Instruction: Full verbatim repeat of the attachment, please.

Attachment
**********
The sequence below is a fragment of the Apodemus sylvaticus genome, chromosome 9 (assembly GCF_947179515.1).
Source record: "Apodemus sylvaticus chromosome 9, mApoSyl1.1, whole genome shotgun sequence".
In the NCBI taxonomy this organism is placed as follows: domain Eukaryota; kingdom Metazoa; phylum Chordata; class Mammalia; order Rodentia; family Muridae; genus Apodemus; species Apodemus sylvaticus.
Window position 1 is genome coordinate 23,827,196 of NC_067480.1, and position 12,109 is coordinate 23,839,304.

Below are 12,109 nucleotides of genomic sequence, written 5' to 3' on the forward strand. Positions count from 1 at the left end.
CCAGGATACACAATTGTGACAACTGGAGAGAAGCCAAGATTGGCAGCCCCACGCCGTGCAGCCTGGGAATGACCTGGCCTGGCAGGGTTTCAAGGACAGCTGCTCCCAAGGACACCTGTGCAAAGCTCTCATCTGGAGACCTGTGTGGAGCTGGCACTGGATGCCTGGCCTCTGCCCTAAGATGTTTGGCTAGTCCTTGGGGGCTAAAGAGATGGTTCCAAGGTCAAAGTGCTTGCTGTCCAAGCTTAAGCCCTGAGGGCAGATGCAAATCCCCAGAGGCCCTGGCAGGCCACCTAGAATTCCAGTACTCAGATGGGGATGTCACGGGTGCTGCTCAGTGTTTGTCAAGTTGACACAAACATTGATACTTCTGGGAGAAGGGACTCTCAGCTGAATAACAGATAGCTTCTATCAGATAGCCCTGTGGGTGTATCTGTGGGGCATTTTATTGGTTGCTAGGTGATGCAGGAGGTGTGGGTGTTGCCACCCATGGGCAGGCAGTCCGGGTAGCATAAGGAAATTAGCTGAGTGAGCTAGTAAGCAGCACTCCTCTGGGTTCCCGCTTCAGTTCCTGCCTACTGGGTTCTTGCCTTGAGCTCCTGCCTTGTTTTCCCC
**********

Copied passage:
The sequence below is a fragment of the Apodemus sylvaticus genome, chromosome 9 (assembly GCF_947179515.1).
Source record: "Apodemus sylvaticus chromosome 9, mApoSyl1.1, whole genome shotgun sequence".
In the NCBI taxonomy this organism is placed as follows: domain Eukaryota; kingdom Metazoa; phylum Chordata; class Mammalia; order Rodentia; family Muridae; genus Apodemus; species Apodemus sylvaticus.
Window position 1 is genome coordinate 23,827,196 of NC_067480.1, and position 12,109 is coordinate 23,839,304.

Below are 12,109 nucleotides of genomic sequence, written 5' to 3' on the forward strand. Positions count from 1 at the left end.
CCAGGATACACAATTGTGACAACTGGAGAGAAGCCAAGATTGGCAGCCCCACGCCGTGCAGCCTGGGAATGACCTGGCCTGGCAGGGTTTCAAGGACAGCTGCTCCCAAGGACACCTGTGCAAAGCTCTCATCTGGAGACCTGTGTGGAGCTGGCACTGGATGCCTGGCCTCTGCCCTAAGATGTTTGGCTAGTCCTTGGGGGCTAAAGAGATGGTTCCAAGGTCAAAGTGCTTGCTGTCCAAGCTTAAGCCCTGAGGGCAGATGCAAATCCCCAGAGGCCCTGGCAGGCCACCTAGAATTCCAGTACTCAGATGGGGATGTCACGGGTGCTGCTCAGTGTTTGTCAAGTTGACACAAACATTGATACTTCTGGGAGAAGGGACTCTCAGCTGAATAACAGATAGCTTCTATCAGATAGCCCTGTGGGTGTATCTGTGGGGCATTTTATTGGTTGCTAGGTGATGCAGGAGGTGTGGGTGTTGCCACCCATGGGCAGGCAGTCCGGGTAGCATAAGGAAATTAGCTGAGTGAGCTAGTAAGCAGCACTCCTCTGGGTTCCCGCTTCAGTTCCTGCCTACTGGGTTCTTGCCTTGAGCTCCTGCCTTGTTTTCCCC